- Debt is whenever you owe money to someone else, known as your lender.
- Good debt helps you increase your income or net worth, while bad debt is generally any other type of debt.
- There are lots of types of debt, and they can have different rules that affect how you pay it off.
- If you create a plan to get out of debt, you’ll be much more successful.
Life would be great if we could always afford the things we need. But if you can’t (and that’s most of us), you might end up incurring some debt.
It’s a good idea to have a full understanding of what it means to borrow money and pay it back—the basic definition of debt—so that no matter what happens, you can make sure you’ll be debt-free one day.
Let’s review the definition of debt in greater detail by looking at the different types of credit and loans you can borrow, as well as how to repay them.
What is debt?
The official definition of debt is simple: It’s when you owe money to someone else. The person or business that loaned you money is called your lender, or creditor.
Most formal types of debt have a contract that lays out your repayment, including how much your monthly payment will be and what the consequences are if you fall behind on repayment. Other types of debt, like IOUs to family or friends, might be less formal arrangements.
Many creditors, like banks, credit unions and online lenders, make a business of lending money. The interest you pay is what they use to run the business—to cover losses in case other borrowers don’t pay up, to hire employees and yes, to make a profit.
Most people incur debt because they can’t afford to pay for something in cash, like a house, a college education or even retail purchases. But you can take out loans for other reasons too, such as to build your credit score.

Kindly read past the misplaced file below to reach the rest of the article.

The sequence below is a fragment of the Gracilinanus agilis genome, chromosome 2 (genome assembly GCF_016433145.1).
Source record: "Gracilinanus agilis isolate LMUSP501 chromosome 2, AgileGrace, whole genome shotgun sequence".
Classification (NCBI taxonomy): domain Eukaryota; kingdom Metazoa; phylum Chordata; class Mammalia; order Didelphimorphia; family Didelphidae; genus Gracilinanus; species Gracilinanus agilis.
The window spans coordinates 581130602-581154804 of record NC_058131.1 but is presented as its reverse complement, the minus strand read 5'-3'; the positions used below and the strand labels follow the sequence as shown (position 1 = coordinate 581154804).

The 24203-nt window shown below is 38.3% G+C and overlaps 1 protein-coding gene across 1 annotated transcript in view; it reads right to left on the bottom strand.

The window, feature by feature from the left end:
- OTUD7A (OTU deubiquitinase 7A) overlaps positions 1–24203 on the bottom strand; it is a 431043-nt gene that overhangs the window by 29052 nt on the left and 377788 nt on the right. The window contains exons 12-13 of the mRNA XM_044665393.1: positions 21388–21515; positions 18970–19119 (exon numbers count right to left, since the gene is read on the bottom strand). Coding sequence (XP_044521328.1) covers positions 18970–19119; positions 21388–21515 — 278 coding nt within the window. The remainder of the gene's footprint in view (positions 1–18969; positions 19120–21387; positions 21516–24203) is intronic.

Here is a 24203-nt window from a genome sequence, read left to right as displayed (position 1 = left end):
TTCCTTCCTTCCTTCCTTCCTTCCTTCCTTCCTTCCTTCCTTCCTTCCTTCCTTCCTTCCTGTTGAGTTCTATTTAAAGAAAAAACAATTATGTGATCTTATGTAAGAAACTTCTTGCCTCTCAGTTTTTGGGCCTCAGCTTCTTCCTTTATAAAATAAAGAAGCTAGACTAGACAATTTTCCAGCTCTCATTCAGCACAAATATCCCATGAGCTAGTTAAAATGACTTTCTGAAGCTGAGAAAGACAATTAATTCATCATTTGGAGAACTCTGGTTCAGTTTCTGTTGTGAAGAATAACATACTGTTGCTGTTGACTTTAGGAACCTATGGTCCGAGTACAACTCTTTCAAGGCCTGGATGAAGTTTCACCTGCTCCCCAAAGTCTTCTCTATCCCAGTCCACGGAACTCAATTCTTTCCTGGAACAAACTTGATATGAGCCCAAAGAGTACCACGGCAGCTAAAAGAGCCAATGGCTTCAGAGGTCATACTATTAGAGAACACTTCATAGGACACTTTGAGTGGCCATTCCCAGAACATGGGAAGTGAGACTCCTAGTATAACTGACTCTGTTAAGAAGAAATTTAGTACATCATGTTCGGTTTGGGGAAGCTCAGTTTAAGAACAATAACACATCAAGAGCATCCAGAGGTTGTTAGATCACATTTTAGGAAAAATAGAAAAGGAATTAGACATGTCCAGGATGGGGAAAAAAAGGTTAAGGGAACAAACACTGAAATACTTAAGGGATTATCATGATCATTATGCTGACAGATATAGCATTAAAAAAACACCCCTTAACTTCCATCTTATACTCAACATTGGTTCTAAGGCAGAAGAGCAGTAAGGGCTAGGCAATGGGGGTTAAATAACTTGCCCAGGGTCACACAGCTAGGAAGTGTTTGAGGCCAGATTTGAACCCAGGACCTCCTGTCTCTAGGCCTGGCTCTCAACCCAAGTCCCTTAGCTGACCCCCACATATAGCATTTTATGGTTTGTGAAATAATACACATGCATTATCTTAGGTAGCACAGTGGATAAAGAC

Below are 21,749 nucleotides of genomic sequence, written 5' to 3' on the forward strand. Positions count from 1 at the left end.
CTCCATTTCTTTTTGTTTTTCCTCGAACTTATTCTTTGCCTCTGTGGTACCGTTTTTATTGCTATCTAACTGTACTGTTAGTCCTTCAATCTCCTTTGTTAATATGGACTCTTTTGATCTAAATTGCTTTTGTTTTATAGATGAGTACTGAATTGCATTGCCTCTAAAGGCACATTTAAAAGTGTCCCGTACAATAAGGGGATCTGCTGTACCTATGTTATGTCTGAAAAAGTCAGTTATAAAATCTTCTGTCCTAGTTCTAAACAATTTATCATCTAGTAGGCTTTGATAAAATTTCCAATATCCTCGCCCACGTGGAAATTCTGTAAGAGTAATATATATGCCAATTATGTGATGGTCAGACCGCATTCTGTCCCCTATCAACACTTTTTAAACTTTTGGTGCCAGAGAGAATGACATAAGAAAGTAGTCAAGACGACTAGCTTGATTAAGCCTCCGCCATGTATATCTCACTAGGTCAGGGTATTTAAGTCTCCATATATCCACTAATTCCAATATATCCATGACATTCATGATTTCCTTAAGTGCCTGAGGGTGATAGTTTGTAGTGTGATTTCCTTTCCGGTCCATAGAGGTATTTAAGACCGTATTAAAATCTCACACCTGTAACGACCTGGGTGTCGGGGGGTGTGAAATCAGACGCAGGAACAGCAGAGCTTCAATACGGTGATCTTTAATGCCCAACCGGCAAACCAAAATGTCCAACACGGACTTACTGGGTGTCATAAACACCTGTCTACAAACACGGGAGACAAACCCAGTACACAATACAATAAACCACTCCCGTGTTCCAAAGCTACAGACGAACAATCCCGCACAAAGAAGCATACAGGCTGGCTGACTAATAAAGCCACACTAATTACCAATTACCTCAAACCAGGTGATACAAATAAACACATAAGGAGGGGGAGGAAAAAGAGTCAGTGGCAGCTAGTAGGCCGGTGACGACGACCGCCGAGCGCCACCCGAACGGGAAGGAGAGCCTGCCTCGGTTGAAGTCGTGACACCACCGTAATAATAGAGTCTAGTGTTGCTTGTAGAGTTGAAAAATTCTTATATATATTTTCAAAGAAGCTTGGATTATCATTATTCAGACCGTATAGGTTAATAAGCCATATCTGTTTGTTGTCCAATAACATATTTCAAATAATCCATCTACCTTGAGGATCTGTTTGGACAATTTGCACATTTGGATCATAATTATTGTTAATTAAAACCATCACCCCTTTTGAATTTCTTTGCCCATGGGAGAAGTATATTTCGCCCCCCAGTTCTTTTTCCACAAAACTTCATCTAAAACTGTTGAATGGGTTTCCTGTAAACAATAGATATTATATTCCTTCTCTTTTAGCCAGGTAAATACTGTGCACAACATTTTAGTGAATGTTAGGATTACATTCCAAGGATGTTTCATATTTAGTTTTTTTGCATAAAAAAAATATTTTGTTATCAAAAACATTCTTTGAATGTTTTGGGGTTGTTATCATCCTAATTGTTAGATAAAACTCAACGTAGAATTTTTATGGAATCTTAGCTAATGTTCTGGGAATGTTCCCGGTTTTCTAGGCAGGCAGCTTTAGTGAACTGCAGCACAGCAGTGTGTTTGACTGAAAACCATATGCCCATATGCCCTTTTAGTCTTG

Good debt vs. bad debt
You might hear people talk about the definition of debt as “good debt” or “bad debt.”
“Typically, good debt is a mortgage and student loans,” says Deborah Johnson Miranda, a financial coach with Bee Money Coaching. This is because mortgages and student loans can help you increase your income and your net worth.
“Bad debt was (and still is) considered to be credit card debt, payday loans, collections and other consumer debt,” Miranda adds.
Todd Christensen, education manager at Money Fit, a national nonprofit that helps people manage their debt, finds it helpful to sort debt into three categories:
Potentially beneficial debt: Debt that can help you get ahead, such as a student loan that you can use to eventually earn a higher income or a mortgage that can help you gain equity in your home.
Practical debt: This category could include things like credit cards that you pay off in full each month. They don’t necessarily increase your net worth, but they don’t hurt you either (as long as you pay them off promptly).
Bad debt: This is any other type of debt, such as revolving debt that you don’t pay off each month.
Christensen points out that he avoids the term “good debt” because it can give “someone a green light to take out as much as possible.”
Instead, he encourages people to look at it a little differently: “Calling these ‘potentially beneficial’ pushes the responsibility back on the borrower to make sure they’re willing to both take the risk and do the work to pay them off,” he says. That change in mindset can help you avoid overloading yourself with debt.
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Types of debt
Your debt might come with different rules that affect how you pay it off, or what happens if you don’t.